Ms Patten (Northern Metropolitan):
I rise briefly to speak to the National Domestic Violence Order Scheme Bill 2016. As we have heard, this bill gives effect in Victoria to a national domestic violence order (DVO) scheme, which will provide automatic mutual recognition of an enforcement of domestic violence orders no matter where they are issued.
This replaces that existing and onerous situation where someone who has sought protection by obtaining a domestic violence order in one state and has moved to another state to try to start again and escape a lot of the effects and the memories of that domestic violence by bringing their family to a safer-feeling space has to go through the whole process again. This was something the Council of Australian Governments (COAG) agreed to do. We have actually been having this conversation for quite a few years. We have been talking about this for a long time. We have had the Victorian Law Reform Commission say, ‘We need to do this; it must be done’, and Victoria is now moving ahead to join that scheme alongside other states like New South Wales, Tasmania and, I think, Queensland, who have already done this.
However, let us remember that DVOs are reactive. They are reactive tools that we use. It is a way of somehow protecting those that have been harmed by family violence, but still it does not affect the scourge of family violence. I do not think that introducing this database is going to go anywhere close to stopping and preventing family violence.
When we look at the statistics — and Ms Fitzherbert and others have mentioned those statistics so I will not repeat them here — we know that most of the people who commit family violence have a history of committing family violence. Having this national database goes some way to assist in keeping and sharing that information between states.
We have made lots of real legal changes to reduce the excuses that men make when they are violent against women, but we keep seeing, time and time again, that these legislative changes are actually having little effect on how the courts deal with family violence. We are still presented with excuses like ‘the partner just lost it’, ‘it was unusual behaviour for him’ or ‘well, of course he was upset because she left him’ and similar excuses. I think these are some of the real seismic shifts we need to make, and I welcome Ms Springle and Ms Fitzherbert mentioning the instructions that we need to be continually giving to courts and to juries to start curbing this.
Sometimes it is about curbing what is sexist thinking. Obviously we saw this weekend’s announcement about the Republican candidate for the US presidency and the outpouring that occurred because of that incredibly sexist, appalling, violent and vile material that came from the presidential candidate. I would like to correct Ms Fitzherbert’s statement about this outpouring on Twitter under the hashtag ‘notokay’. It was not thousands of women; it was millions of women who reported their experiences of violence, of sexual assault and of family violence in response to the attitude of — I do not know what to call the man; let us just called him a celebrity — the Republican presidential candidate, who barely even apologised for the appalling behaviour. These are the issues that I think are still embedded in our society and in some ways are still embedded in our justice system.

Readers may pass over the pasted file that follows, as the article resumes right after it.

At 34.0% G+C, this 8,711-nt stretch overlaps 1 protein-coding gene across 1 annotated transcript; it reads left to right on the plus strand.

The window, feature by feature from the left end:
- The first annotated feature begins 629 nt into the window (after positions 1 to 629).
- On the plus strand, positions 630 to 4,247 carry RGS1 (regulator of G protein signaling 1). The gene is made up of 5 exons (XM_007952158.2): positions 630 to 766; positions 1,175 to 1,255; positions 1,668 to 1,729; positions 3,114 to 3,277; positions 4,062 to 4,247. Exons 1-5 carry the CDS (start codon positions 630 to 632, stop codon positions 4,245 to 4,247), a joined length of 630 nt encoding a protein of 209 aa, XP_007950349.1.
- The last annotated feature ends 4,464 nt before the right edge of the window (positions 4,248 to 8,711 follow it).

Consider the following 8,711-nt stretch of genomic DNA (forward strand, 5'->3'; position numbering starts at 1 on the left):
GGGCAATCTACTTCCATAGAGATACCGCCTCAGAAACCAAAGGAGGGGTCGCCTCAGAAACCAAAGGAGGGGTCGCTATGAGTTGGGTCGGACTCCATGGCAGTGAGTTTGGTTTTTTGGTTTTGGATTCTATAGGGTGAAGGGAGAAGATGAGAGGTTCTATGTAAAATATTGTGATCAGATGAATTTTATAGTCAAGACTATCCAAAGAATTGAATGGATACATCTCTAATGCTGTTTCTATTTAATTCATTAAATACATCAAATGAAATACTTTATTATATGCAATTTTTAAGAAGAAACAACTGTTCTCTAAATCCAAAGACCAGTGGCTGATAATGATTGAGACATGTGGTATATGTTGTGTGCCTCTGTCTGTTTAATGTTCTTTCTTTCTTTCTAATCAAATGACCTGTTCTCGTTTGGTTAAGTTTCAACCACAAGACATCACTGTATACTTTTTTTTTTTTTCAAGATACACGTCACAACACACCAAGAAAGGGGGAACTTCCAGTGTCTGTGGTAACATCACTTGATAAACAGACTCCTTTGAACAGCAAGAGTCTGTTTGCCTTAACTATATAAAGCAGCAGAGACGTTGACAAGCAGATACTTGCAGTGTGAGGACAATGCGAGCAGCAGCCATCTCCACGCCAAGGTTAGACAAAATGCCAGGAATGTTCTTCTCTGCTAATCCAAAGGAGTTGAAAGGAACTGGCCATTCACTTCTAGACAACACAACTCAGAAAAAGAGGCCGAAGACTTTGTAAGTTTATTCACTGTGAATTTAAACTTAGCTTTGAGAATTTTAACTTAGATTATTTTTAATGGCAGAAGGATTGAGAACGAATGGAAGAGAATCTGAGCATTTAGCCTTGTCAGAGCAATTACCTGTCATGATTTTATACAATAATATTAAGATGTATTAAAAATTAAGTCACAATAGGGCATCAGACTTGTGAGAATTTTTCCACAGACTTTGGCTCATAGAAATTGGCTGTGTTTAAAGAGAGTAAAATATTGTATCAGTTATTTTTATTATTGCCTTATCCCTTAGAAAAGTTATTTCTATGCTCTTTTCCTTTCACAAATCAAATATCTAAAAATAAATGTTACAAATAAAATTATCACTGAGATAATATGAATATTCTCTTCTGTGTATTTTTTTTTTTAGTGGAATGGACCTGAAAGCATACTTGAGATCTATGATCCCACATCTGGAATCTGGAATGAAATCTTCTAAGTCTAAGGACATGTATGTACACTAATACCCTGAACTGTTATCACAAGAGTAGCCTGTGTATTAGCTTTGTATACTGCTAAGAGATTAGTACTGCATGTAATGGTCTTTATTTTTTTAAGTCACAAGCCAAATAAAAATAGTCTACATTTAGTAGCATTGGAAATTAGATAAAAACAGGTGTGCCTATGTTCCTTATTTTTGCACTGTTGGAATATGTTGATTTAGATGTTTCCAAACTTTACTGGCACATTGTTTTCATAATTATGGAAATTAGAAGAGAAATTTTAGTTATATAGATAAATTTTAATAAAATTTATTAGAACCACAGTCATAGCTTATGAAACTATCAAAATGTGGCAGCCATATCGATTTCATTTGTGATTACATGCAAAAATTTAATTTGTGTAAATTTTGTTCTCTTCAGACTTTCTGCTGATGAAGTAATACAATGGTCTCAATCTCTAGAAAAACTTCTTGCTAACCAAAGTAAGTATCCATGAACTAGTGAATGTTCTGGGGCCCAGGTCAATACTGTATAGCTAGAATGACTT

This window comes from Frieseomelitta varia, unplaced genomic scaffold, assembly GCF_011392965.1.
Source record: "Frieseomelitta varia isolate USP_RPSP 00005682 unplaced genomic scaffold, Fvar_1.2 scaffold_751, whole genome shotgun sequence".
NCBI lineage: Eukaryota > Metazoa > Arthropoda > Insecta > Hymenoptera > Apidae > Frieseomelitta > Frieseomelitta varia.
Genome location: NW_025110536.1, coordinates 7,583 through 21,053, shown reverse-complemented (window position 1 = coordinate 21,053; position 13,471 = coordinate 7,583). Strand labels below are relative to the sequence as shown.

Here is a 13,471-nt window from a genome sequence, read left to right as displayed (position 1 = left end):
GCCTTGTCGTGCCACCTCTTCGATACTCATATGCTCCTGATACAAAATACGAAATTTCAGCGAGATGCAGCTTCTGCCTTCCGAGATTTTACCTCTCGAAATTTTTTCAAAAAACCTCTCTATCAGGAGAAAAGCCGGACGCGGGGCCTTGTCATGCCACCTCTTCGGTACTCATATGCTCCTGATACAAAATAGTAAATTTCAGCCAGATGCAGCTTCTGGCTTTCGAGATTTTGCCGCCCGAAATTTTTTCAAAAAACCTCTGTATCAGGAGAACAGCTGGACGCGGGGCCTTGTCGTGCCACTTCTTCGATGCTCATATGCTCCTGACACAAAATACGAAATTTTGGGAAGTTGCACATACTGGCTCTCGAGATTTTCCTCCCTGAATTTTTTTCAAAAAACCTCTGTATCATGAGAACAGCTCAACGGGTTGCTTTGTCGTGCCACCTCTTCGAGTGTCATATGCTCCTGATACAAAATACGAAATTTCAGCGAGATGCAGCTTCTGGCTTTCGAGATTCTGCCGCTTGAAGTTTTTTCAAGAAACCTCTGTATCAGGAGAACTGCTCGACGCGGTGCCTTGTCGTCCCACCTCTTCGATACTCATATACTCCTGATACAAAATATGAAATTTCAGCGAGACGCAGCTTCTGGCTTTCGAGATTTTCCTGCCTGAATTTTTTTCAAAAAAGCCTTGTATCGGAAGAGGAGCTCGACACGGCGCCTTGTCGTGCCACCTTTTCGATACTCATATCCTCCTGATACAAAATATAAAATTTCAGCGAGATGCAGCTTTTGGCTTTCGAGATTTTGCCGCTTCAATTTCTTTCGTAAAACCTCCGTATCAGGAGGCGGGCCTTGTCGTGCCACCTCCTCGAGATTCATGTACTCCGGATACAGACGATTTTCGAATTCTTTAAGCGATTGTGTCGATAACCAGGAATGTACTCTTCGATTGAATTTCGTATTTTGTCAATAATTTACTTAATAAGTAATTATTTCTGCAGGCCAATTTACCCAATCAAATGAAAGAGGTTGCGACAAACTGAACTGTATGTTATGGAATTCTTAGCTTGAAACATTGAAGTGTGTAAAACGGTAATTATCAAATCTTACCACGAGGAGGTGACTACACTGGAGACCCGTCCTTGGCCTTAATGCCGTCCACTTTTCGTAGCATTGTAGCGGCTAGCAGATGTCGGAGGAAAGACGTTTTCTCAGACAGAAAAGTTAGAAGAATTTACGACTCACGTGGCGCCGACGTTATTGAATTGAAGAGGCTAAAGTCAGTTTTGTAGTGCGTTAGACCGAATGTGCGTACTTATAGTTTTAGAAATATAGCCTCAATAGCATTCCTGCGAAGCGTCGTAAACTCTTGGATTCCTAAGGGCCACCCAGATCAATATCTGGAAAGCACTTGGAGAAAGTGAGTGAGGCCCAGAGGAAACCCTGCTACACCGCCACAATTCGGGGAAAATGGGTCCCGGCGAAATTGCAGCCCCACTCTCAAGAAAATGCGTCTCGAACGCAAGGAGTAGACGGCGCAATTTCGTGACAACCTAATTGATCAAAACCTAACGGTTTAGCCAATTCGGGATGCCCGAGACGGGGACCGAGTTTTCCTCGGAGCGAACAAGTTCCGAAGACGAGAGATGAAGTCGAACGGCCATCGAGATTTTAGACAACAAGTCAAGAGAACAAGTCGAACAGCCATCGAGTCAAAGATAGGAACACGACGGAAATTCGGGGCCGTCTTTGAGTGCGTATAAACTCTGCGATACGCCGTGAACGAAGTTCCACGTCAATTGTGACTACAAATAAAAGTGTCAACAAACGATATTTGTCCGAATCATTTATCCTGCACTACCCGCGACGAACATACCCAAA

Monash University’s report into the statistics on the killing of domestic partners shows that when women have killed their male domestic partners and it has been found that those women have obviously been subjected to domestic violence from the partner, they still have problems in raising that as a self-defence in trials. I think we really need to acknowledge that there is a whole bunch of systemic changes that we need to make. I acknowledge that this government has put its money where its mouth is on this and has been investing in domestic violence schemes and putting a lot of resources into reducing and preventing domestic violence. Hopefully we will be the last generation and this will be the last decade when we see weekly murders from domestic violence.
This bill provides the legal framework for introducing a national database, but as others have said, there is still no commencement date. As I have mentioned, the conversation about a national scheme has been going on for years. Sure, getting the database right is critical, but we really need to do it, and I am concerned, as others are, that there is no commencement date for this. I am somewhat encouraged that today it appears the marriage equality plebiscite is off the table, so that leaves the federal government with an extra $160 million to $200 million to spend on this very worthwhile task of getting the national database introduced and implemented.
That would go a long way. Rather than just seeing advertising campaigns from the federal government, let us see that money put into the domestic violence order scheme and into creating this national database. It is not difficult, and it can be done. It will, as I said, in a reactive way go some way to protect people from domestic violence and family violence, but we continue to have a problem. We need to continue to address the underlying issues of gender inequality, the lack of support and the need for early and rehabilitative interventions. This scheme is, yes, a step going forward, but I think we should be stopping family violence. I support this bill, and I hope that the commonwealth and other states move quickly to facilitate and ensure that the systems are in place as soon as possible.